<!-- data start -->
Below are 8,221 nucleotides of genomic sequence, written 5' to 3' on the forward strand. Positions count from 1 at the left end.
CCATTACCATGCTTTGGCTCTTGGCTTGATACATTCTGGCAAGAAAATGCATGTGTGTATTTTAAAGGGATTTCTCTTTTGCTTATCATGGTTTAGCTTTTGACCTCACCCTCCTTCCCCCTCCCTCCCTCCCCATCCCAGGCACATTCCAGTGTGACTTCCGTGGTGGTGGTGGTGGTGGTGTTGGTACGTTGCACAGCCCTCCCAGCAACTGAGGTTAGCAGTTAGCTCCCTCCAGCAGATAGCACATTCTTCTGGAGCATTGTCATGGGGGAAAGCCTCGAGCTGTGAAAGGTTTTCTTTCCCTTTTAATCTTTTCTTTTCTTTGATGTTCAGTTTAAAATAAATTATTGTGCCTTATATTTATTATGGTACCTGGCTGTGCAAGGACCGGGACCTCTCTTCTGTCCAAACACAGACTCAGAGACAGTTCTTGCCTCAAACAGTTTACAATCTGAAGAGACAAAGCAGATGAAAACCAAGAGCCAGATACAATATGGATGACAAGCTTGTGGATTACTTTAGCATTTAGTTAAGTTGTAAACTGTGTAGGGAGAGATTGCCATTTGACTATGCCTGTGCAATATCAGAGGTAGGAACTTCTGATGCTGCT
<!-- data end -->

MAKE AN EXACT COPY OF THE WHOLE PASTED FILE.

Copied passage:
Below are 8,221 nucleotides of genomic sequence, written 5' to 3' on the forward strand. Positions count from 1 at the left end.
CCATTACCATGCTTTGGCTCTTGGCTTGATACATTCTGGCAAGAAAATGCATGTGTGTATTTTAAAGGGATTTCTCTTTTGCTTATCATGGTTTAGCTTTTGACCTCACCCTCCTTCCCCCTCCCTCCCTCCCCATCCCAGGCACATTCCAGTGTGACTTCCGTGGTGGTGGTGGTGGTGGTGTTGGTACGTTGCACAGCCCTCCCAGCAACTGAGGTTAGCAGTTAGCTCCCTCCAGCAGATAGCACATTCTTCTGGAGCATTGTCATGGGGGAAAGCCTCGAGCTGTGAAAGGTTTTCTTTCCCTTTTAATCTTTTCTTTTCTTTGATGTTCAGTTTAAAATAAATTATTGTGCCTTATATTTATTATGGTACCTGGCTGTGCAAGGACCGGGACCTCTCTTCTGTCCAAACACAGACTCAGAGACAGTTCTTGCCTCAAACAGTTTACAATCTGAAGAGACAAAGCAGATGAAAACCAAGAGCCAGATACAATATGGATGACAAGCTTGTGGATTACTTTAGCATTTAGTTAAGTTGTAAACTGTGTAGGGAGAGATTGCCATTTGACTATGCCTGTGCAATATCAGAGGTAGGAACTTCTGATGCTGCT